Wednesday, 28 May 2014

Experimenting with finishes - Varnish: Part II, playing around still.

The Yacht Varnish I found in the Turning room, turned out to be not the only stuff I had! Whilst out and about I visited my larger, further away Workshop - which is basically now a storage area.

Trying to hunt out some white spirit, which I knew was hiding on a shelf somewhere, I discovered a 4 litre tub that was nearly full keeping a stash of spirit and water-based stains. Grabbing the lot, along with a few bits and another piece of 4x2 for the competition I notice a really old tin of sadolin.

It was Really old! Rusted can, thick skin on top. Perfect for what I have planned!
Just because there's a thick skin on top, this is still perfect for the experiment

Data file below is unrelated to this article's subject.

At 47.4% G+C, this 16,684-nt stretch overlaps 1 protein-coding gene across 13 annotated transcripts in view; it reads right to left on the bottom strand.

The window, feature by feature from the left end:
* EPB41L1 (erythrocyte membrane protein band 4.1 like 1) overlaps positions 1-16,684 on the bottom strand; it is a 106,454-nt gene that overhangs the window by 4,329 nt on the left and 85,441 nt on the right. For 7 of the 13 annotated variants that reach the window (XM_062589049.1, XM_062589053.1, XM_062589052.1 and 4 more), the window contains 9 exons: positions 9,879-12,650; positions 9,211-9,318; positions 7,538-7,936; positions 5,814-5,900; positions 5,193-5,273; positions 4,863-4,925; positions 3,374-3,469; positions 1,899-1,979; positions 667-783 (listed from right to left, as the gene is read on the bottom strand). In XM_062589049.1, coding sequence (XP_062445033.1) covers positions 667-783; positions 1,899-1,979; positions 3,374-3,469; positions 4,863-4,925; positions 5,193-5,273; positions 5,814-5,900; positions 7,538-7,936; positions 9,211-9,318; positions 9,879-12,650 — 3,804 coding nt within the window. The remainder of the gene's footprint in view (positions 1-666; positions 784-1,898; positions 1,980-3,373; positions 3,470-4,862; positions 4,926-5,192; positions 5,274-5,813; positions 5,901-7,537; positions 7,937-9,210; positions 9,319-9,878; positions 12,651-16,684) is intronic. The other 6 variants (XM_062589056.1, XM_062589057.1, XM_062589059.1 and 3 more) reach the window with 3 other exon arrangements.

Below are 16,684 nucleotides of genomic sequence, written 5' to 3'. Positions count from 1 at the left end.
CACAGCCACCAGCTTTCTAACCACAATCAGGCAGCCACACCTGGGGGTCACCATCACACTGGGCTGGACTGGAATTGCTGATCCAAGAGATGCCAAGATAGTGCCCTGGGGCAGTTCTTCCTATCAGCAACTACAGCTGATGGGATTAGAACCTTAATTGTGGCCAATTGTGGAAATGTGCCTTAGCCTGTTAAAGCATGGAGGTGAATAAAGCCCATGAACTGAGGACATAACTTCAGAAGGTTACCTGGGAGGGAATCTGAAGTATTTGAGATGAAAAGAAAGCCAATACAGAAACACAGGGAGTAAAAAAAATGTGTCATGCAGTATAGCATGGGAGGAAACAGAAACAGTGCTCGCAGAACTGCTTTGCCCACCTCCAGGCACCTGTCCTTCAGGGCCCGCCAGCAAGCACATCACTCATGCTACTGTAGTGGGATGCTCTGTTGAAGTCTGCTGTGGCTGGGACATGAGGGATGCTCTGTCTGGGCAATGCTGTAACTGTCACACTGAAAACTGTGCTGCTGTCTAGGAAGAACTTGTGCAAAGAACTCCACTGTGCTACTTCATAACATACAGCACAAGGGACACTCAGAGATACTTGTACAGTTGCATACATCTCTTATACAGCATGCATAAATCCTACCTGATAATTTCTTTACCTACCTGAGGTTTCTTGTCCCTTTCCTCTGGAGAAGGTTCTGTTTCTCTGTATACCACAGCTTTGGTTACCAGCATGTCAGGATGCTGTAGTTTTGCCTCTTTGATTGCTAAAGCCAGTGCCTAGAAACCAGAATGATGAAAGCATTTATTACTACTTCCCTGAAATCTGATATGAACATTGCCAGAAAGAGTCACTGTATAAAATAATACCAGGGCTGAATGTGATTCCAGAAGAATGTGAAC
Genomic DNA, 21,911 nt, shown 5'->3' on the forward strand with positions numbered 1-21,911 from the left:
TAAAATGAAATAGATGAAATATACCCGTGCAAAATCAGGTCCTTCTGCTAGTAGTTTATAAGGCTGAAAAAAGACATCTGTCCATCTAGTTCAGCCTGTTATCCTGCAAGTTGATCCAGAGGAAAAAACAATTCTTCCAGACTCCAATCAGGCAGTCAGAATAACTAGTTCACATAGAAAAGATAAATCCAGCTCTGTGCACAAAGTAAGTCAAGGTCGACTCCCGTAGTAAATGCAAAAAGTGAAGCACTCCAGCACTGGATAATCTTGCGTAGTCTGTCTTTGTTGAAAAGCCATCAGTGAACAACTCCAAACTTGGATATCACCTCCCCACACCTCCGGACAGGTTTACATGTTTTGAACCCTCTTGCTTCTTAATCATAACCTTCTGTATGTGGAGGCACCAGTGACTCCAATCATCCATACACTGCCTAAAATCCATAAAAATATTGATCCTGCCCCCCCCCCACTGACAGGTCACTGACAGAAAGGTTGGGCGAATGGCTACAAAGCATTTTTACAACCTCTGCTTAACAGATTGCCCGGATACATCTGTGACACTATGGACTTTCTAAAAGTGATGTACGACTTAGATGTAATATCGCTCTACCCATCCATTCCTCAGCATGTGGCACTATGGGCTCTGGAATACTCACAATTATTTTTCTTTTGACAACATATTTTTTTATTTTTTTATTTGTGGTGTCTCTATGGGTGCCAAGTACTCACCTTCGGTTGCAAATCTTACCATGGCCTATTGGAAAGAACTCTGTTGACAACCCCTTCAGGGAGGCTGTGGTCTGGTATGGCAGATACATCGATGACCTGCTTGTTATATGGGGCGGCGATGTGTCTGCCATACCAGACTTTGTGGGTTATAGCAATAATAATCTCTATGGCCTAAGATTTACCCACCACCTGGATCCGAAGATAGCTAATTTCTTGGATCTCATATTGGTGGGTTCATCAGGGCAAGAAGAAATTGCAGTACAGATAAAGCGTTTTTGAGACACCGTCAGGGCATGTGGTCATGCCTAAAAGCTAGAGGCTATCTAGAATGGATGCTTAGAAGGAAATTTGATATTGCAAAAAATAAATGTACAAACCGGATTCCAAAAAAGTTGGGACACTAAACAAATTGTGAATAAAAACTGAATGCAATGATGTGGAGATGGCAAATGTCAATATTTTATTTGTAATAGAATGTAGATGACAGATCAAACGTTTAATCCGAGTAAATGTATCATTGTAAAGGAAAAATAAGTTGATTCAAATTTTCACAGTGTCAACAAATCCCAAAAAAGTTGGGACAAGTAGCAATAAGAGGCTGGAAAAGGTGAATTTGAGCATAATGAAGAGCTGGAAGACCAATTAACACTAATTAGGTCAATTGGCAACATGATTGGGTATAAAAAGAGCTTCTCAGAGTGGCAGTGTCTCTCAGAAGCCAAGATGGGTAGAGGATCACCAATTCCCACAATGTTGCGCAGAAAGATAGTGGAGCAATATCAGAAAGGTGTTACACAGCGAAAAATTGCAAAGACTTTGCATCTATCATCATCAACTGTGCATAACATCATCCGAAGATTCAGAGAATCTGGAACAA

Tuesday, 27 May 2014

More design ideas that you can shake a 4by2 at: The Summers woodworking Annual 2x4 creative challenge.

So I suspect as a woodworker, unless you've been on holiday in the middle of the Gobi desert, of camping out in the deep st parts of the rain forests, you will have noticed that Brian from Summers woodworking is hosting the 2nd annual 2x4 creative competition.


From the off  I should say that I was initially not going to enter the competition. I didn't really get involved in it last year, and being insanely busy and distracted by other projects I was reluctant to add yet another piece to my list of ideas and projects.

After all, There's not really much I can do with a piece of timber stud right!?  WRONG!

Sunday, 25 May 2014

Finishing: the beggining of the end or the end of a beggining?

It's funny, to me at least when I tell someone that the current project is being "finished tomorrow", they are generally surprised when I add, so it'll be ready to collect/deliver in a week. :-)
Finishing could take weeks, but finished is a point in time. Sometimes it's fun to deliberately use the same word for two meanings in the same sentence. Rarely is it understood.